Wine and cheese will always be a classic party combination. But today, wine and chocolate pairings are becoming a very popular combination. One big reason is that the quality of the chocolate has increased as has the variety. Today, you can buy artisan chocolates, find exotic-flavored truffles or create gourmet desserts.
Here are some tips if you want to host a wine and chocolate pairing party.
TASTE FROM LIGHT TO DARK CHOCOLATE.
Similar to formal wine tasting, if experimenting with several styles of chocolates, work from light white chocolate through milk chocolate and end on the drier notes of dark chocolate.
By starting with the more understated nuances of white chocolate and ending with dark or bittersweet chocolate, you will keep your palate from starting on overdrive and missing out on the subtle sweet sensations found in more delicate chocolate choices with their appropriately paired wines.
KEEP IT SIMPLE.
Start with a wine that is slightly sweeter than the chocolate. With both wine and chocolate carrying their own innate intensity, they can often find themselves engaged in a formidable palate power play, each vying for dominance and immediate attention.
Tried and true "sweet" wine options that cover a wide range of chocolate partners include: the fortified favorites of Port, Madeira, and Pedro Ximénez Sherry. Late Harvest wines are great options. So are some sweet sparkling wines like Italy's delicious Brachetto or Moscato d'Asti with lighter selections.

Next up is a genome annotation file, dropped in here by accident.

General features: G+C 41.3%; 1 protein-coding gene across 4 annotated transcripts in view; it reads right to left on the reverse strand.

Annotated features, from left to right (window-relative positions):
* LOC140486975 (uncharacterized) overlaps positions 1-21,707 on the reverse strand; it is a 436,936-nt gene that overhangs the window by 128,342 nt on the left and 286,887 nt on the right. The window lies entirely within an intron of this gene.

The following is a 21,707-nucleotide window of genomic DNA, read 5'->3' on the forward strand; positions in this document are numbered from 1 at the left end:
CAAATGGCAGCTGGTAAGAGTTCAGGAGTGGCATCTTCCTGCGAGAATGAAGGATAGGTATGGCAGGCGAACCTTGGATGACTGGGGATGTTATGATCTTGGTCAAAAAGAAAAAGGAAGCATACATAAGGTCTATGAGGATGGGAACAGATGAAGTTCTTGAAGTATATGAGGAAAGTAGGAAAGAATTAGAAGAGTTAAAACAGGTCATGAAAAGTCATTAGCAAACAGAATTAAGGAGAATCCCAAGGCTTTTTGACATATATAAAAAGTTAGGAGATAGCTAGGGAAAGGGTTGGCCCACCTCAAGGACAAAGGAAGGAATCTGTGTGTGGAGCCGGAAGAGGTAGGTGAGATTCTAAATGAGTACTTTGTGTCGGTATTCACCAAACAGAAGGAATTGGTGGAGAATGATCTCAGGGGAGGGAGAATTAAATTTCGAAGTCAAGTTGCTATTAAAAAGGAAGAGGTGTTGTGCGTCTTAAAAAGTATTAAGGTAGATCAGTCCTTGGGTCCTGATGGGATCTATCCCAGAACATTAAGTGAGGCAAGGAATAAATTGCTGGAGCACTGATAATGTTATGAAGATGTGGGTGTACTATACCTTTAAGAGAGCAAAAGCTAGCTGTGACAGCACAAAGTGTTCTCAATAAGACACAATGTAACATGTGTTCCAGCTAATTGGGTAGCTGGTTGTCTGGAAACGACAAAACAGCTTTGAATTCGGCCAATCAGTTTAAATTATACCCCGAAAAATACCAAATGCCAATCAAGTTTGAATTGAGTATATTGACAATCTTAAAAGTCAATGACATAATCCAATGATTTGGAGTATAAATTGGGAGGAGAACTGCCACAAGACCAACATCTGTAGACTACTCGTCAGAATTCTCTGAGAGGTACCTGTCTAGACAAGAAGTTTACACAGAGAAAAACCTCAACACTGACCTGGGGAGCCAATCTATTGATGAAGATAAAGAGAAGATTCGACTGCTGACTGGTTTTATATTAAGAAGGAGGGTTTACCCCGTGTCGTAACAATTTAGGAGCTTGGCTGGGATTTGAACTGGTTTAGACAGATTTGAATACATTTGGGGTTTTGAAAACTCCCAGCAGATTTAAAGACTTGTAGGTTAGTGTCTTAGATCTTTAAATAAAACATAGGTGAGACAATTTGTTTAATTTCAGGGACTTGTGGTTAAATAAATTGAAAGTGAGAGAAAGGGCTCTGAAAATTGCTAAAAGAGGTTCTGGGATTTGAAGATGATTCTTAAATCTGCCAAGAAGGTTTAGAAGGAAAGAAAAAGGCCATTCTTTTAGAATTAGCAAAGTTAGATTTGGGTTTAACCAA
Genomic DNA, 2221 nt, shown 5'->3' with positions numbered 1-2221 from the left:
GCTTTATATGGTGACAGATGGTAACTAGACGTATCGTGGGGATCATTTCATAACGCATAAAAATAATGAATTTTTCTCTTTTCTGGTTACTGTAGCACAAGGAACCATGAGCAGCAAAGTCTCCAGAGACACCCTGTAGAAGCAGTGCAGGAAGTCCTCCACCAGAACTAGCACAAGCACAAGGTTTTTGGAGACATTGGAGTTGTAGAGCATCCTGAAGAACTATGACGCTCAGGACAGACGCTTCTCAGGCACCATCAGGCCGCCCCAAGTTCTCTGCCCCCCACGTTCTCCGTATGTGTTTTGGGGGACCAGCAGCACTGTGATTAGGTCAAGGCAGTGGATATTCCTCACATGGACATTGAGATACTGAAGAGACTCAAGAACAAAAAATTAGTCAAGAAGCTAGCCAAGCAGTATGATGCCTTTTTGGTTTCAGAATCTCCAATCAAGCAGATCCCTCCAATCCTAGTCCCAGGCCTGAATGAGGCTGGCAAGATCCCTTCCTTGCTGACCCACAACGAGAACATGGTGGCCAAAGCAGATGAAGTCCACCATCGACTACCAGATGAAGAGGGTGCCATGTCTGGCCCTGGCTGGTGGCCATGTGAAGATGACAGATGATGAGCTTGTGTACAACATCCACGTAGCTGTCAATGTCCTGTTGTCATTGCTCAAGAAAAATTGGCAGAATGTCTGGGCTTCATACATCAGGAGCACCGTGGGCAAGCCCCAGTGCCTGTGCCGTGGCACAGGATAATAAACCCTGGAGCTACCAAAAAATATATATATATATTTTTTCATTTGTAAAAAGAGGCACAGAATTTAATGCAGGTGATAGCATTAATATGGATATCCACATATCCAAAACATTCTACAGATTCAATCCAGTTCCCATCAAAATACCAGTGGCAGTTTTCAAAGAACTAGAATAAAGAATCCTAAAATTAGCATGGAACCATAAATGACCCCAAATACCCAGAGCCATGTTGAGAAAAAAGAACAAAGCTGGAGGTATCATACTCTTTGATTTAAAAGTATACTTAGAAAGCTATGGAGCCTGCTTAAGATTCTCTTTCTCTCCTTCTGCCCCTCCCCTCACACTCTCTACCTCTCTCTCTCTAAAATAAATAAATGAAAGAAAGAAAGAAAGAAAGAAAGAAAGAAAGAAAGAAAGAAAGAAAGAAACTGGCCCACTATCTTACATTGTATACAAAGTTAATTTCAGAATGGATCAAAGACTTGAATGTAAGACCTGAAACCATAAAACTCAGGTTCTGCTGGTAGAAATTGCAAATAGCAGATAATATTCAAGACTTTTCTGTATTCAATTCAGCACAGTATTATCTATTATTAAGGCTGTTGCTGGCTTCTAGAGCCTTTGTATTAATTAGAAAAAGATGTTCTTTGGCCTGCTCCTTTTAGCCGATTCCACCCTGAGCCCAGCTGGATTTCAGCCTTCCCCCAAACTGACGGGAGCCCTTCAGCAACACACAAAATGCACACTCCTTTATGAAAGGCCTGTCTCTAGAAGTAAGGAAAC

THINK STYLE AND WEIGHT.
Try to match lighter, more elegant flavored chocolates with lighter-bodied wines; likewise, the stronger the chocolate, the more full-bodied the wine should be.
For example, a bittersweet chocolate tends to pair well with a big, bold California Zinfandel or even a tannic Cabernet Sauvignon. The darker the chocolate the more dry, tannin texture it will display. However, when you pair this darker chocolate up with a wine that also boasts stouter tannin structure, the chocolate will often soften, even cancel out the wine's tannin on the palate, and allow more of luscious fruit to show through.
- Nivole Muscato
- St Francis Old Vine Zinfandel
- Chateau Roumieu-Lacoste Sauternes 2014
- Osborne Pedro Ximenez Sherry
With decadent notes that are creamy, rich and buttery, White Chocolate does well with a spritzy Muscato, mouth-filling Muscat or rich Sherry. For contrasting flavors, I recommend a hearty red Zinfandel.
- Rodney Strong Merlot
- Veuve Cliquot Demi Sec
- Grahams Six Grapes Port
- Kenwood Russian River Valley Pinot Noir
Six Grapes is a classic pairing with Milk Chocolate candy bites and desserts. But Pinot Noir and lighter bodied Merlot works just as well. For another delicious option, try it with a slightly sweet Sparkling Wine like the Veuve Cliquot Demi Sec.
- Toad Replace Toad Hollow with Gougenheim Sparkling Malbec Rose N/V
- Round Pond Napa Valley Cabernet Sauvignon
- Alexander Valley Vineyards Sin Zin
- Taylor Fladgate 10 Year Old Tawny Port
Dark Chocolates are robust and demand a wine pairing just as bold. Cabernet Sauvignon is perfect. With its own notes of chocolate you can’t go wrong. A bold, slightly spicy, rich Zin makes a decadent pairing, and a Tawny Port, with its nutty vanilla notes, matches beautifully. Mary the opposite flavor profiles of Dark Chocolates and rich chocolate desserts with the delicate sweetness of a Sparkling Wine like Risque.